Working In Uncertainty
Views on current risk management guidance and standards
I am a reformer. I want to make the world a better place by improving the way risk is managed by as many people as possible. If you look over my websites, look at consultation responses I have written, or meet me in a guidance drafting committee you will soon realise that I'm working hard to make improvements come about.
Thanks to all the people who have participated in my surveys over the past several years, I now know that what I'm pushing for is wanted by most people. I'm not a maverick with wild, bleeding edge ideas. Far from it. I'm quite conservative and happy to recommend some methods that have been around for 50 years or more. This page explains the key points on which I am working today.
1. Many prominent standards and guides on risk management for organizations are too narrow and prescriptive.
No one method is the best in every situation. There are many good methods — good at least in the situations they fit well.
The documents that need to take a broader, more inclusive, approach in their next edition include ISO 31000:2009, BS 31100:2011, COSO's frameworks for internal control and enterprise risk management, and the FRC's guidance on risk management for listed companies in the UK. Just setting out some sensible objectives, general guidelines, and leaving people to think of their own technical solutions would be more effective than the restrictive approaches currently described.
2. Risk Listing is promoted too strongly by some prominent current standards and guides for risk management in organizations.
It is common to present Risk Listing as the only acceptable approach to risk management. Some even define risk management as Risk Listing. (Risk Listing is simply the method of making a list of ‘risks’ and then deciding what to do about each one. A more complete explanation is given in The Risk Listing School.)
The reality is that there are many common situations at work where it is easy to suggest alternative methods that most people prefer over Risk Listing. These methods are usually rather traditional management methods, or just common sense. Most people see the alternatives as being a more integrated part of the activities where the risk is being managed and prefer this to holding separate workshops to debate risks. Survey evidence shows this to be true.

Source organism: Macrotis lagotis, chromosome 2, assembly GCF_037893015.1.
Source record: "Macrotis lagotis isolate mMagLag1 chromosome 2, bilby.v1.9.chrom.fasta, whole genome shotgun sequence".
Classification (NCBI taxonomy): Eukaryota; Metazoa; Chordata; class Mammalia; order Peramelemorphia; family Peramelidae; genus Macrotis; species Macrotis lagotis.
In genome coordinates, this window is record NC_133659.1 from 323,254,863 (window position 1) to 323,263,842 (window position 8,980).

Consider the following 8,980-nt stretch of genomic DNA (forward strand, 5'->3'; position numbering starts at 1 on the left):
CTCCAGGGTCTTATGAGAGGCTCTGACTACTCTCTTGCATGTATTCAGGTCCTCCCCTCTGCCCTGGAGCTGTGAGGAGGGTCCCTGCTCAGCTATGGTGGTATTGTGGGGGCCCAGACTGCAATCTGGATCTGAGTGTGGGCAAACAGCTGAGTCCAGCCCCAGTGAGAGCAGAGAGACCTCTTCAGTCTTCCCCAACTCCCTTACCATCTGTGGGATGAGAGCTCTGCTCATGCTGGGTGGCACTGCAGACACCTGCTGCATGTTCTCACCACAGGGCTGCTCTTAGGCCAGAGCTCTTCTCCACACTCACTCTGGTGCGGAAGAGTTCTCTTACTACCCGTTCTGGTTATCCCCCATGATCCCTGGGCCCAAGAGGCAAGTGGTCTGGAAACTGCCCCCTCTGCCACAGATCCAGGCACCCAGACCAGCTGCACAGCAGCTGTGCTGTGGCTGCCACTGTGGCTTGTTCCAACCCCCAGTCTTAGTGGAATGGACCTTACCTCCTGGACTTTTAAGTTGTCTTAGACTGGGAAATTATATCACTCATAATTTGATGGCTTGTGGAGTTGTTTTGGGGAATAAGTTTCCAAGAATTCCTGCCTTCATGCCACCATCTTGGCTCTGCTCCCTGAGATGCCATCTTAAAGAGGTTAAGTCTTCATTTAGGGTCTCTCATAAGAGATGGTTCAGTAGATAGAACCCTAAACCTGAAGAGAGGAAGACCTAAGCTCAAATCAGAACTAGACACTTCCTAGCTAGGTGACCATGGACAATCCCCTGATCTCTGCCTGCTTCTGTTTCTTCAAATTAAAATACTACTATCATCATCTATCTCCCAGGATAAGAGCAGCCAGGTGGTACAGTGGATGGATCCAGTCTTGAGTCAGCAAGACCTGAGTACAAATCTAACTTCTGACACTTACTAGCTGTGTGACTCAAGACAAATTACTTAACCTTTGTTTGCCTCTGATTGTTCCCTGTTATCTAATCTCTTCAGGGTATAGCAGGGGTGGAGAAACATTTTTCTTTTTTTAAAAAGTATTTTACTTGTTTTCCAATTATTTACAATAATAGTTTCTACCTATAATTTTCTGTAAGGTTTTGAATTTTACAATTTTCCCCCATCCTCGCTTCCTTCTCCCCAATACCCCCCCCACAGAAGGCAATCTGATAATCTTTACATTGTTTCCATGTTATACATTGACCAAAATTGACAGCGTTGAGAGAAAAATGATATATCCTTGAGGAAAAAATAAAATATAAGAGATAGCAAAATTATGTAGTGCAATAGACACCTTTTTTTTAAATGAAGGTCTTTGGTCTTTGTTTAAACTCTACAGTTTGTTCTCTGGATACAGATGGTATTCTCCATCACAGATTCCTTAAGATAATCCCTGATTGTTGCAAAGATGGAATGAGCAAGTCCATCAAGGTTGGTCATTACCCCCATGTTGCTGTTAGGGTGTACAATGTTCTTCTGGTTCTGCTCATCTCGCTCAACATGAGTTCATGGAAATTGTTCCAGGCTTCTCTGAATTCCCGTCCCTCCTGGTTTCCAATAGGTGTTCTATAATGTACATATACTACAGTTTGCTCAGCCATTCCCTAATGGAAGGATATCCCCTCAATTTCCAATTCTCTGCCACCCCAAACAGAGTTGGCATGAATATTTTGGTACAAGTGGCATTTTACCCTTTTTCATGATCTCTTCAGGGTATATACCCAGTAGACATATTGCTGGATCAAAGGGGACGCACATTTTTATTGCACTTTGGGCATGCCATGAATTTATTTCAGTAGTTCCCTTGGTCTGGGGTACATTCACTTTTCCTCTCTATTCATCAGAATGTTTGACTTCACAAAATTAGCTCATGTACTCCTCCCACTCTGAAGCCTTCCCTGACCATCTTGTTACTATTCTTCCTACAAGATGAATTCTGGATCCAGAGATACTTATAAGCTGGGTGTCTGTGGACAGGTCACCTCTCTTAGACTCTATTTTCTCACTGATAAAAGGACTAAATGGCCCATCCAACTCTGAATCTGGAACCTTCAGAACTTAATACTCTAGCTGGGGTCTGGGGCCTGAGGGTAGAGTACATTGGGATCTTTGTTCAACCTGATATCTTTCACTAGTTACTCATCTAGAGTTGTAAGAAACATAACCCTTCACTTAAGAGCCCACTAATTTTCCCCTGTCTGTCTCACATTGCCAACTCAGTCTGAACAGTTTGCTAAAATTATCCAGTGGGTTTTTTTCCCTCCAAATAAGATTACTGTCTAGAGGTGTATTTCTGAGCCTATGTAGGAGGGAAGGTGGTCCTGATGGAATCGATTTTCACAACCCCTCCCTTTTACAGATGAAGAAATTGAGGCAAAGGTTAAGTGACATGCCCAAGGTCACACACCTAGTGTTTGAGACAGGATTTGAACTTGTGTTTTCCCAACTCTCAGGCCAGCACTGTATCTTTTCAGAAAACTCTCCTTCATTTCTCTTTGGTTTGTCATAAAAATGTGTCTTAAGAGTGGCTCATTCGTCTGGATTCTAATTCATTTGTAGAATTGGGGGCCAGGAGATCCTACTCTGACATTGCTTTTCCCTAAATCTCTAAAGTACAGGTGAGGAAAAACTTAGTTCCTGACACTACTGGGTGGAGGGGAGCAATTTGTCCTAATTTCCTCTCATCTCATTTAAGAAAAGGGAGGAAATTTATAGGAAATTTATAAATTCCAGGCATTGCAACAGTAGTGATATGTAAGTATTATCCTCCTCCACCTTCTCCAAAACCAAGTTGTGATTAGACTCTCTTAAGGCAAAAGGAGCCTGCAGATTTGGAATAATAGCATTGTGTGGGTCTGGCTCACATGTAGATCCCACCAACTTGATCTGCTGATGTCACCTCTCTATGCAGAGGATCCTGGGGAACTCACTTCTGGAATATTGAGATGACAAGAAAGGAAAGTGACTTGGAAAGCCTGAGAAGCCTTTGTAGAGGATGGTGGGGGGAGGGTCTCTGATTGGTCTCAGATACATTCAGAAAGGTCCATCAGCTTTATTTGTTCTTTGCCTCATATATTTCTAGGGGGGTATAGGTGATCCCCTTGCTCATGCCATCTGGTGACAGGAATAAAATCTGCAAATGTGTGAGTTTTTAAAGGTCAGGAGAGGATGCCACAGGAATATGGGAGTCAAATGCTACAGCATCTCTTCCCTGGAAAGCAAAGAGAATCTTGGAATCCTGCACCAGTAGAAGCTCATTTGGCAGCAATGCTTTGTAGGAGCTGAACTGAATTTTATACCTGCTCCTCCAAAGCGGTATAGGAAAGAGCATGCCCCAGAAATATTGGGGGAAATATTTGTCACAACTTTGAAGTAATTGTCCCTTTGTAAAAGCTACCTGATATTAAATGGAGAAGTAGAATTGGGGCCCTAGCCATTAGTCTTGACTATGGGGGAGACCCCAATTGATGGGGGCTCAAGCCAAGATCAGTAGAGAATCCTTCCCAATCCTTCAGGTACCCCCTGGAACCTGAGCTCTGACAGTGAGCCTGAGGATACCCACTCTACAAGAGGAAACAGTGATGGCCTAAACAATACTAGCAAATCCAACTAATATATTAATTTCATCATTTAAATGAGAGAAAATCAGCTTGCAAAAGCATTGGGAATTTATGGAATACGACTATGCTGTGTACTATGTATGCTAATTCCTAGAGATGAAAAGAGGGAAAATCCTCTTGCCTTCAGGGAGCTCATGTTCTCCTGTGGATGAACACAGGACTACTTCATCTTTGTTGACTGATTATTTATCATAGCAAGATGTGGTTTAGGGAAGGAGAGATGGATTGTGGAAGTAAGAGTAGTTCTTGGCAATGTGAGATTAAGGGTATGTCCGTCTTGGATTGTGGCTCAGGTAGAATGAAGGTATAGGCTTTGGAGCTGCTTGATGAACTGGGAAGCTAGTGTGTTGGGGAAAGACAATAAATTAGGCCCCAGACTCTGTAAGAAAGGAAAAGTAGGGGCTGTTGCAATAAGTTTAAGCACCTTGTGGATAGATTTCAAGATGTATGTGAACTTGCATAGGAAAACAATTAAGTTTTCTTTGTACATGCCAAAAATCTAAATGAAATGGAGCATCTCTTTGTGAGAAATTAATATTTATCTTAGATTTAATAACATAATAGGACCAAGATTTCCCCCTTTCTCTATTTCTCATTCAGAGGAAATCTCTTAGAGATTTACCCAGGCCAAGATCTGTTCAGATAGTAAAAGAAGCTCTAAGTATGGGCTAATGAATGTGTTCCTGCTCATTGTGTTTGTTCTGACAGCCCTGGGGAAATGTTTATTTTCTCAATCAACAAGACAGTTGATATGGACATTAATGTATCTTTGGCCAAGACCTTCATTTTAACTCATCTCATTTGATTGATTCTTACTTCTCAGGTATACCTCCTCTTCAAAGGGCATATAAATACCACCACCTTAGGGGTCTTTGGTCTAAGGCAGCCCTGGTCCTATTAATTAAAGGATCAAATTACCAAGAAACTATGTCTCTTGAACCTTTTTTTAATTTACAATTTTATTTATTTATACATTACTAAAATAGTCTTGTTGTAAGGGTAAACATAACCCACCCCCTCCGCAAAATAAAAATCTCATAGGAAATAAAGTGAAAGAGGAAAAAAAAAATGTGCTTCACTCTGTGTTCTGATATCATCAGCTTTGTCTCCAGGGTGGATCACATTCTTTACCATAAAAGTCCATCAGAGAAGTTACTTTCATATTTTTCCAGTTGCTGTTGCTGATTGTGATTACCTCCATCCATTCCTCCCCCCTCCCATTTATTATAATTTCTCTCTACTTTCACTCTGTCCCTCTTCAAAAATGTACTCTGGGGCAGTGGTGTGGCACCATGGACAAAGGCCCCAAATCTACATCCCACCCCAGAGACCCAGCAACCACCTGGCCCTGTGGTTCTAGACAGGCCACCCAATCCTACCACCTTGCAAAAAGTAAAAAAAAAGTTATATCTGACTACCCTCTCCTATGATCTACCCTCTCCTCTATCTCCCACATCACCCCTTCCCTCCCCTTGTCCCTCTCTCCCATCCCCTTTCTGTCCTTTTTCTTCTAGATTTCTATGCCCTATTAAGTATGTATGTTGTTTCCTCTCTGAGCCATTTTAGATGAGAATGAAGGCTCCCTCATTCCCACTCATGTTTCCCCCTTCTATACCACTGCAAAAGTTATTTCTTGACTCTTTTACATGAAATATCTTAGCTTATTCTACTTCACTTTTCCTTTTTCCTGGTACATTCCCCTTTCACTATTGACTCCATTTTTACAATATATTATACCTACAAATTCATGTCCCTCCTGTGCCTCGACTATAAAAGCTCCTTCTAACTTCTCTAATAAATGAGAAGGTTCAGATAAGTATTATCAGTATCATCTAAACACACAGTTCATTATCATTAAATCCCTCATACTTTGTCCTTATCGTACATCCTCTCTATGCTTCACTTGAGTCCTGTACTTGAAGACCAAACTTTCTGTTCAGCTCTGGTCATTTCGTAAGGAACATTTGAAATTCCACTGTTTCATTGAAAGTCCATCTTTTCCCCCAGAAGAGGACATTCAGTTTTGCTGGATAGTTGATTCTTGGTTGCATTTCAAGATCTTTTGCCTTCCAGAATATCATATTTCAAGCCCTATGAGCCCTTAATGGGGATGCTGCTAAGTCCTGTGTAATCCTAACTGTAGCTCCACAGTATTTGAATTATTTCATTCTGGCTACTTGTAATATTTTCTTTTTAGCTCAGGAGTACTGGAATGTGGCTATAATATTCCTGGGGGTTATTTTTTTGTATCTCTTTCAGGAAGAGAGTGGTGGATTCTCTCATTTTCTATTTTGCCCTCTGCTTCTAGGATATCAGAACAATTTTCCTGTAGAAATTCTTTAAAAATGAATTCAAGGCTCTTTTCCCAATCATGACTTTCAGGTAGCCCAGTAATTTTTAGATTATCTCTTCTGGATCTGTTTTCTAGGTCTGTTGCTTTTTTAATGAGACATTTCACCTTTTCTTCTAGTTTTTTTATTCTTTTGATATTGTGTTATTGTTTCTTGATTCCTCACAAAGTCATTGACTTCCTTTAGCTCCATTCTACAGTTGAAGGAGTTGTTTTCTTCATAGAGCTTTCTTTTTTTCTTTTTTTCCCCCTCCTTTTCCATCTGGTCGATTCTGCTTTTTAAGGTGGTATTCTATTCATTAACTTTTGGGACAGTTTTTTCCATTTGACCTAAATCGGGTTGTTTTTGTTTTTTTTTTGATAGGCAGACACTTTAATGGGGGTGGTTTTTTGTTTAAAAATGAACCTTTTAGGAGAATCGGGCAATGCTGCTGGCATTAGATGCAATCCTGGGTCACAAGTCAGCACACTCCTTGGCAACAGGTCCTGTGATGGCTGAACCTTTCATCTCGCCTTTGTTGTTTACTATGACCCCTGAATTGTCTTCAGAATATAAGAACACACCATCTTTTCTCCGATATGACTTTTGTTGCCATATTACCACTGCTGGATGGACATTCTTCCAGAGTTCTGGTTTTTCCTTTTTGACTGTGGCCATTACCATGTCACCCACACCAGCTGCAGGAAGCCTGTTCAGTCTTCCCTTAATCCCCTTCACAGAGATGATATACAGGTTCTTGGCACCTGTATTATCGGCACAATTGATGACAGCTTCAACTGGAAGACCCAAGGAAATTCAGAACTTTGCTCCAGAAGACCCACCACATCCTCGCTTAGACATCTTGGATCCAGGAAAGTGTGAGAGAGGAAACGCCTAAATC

The Risk Listing method is quite specific. It is not a generic model for risk management and, even with an effort of imagination, is not consistent with traditional decision analysis, with mean-variance methods, with scenario planning, or a variety of other well-established methods.
The offending documents and the way to improve them are the same as for point 1 above.
3. Risk Appetite exercises are also promoted too heavily.
Again, it is easy to suggest alternatives for particular situations that most people find more self-explanatory, logical, and appealing. People find the phrase Risk Appetite, and the other language that goes with it, vague, misleading, and confusing. They do not agree that there is a level of risk that they should choose regardless of the rewards involved. They also recognize, without much prompting, that many other factors drive our risk-taking decisions.
Guidance that currently promotes Risk Appetite should be withdrawn and replaced with guidance that simply sets out sensible objectives for controlling risk-taking decisions and asks people to think of their own methods for doing so. This would result in better outcomes.
4. Risk Culture exercises are also promoted too heavily.
Yet again, it is easy to suggest alternatives that most people find more appealing and think more likely to be worthwhile. Most people prefer ideas for promoting better behaviour that focus on specific behaviours (good and/or bad) or focus on a particular set of virtues for thinking and behaviour at work.
5. Evidence should be considered on the effectiveness of risk management methods suggested for organizations, compared to clearly identified, reasonable alternatives.
Comparing a method to doing nothing is not reasonable, unless doing nothing truly is the only alternative. More often there will be a choice of methods that could be used instead of doing nothing, so the methods should be compared with each other.
For many methods of risk management promoted in prominent guides and standards there is no reliable evidence of effectiveness at all. Nobody has tested if the methods are even applicable to the range of situations the guidance is claimed to cover. Nobody has tested if the methods perform better than simply giving people the same resources and asking them to manage risk better without saying how. Bear in mind that if the only tool you gave somebody was a sheet of blank paper they would still achieve something and, over time and repetitions, would improve their skills.
Methods work best in some situations and may not work at all in others. It is crucial to be clear on where a method is the best-known choice.
6. Senior people in powerful positions should be much more skeptical of the ideas and text they are being offered concerning risk management.
Instead of passively accepting and promoting bad ideas and narrow rules they should apply logic and good sense themselves. Regulators should focus on outcomes. Senior people leading organizations should act on their own personal logic and ask their own organizations for what is sensible.
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Words © 2016 Matthew Leitch.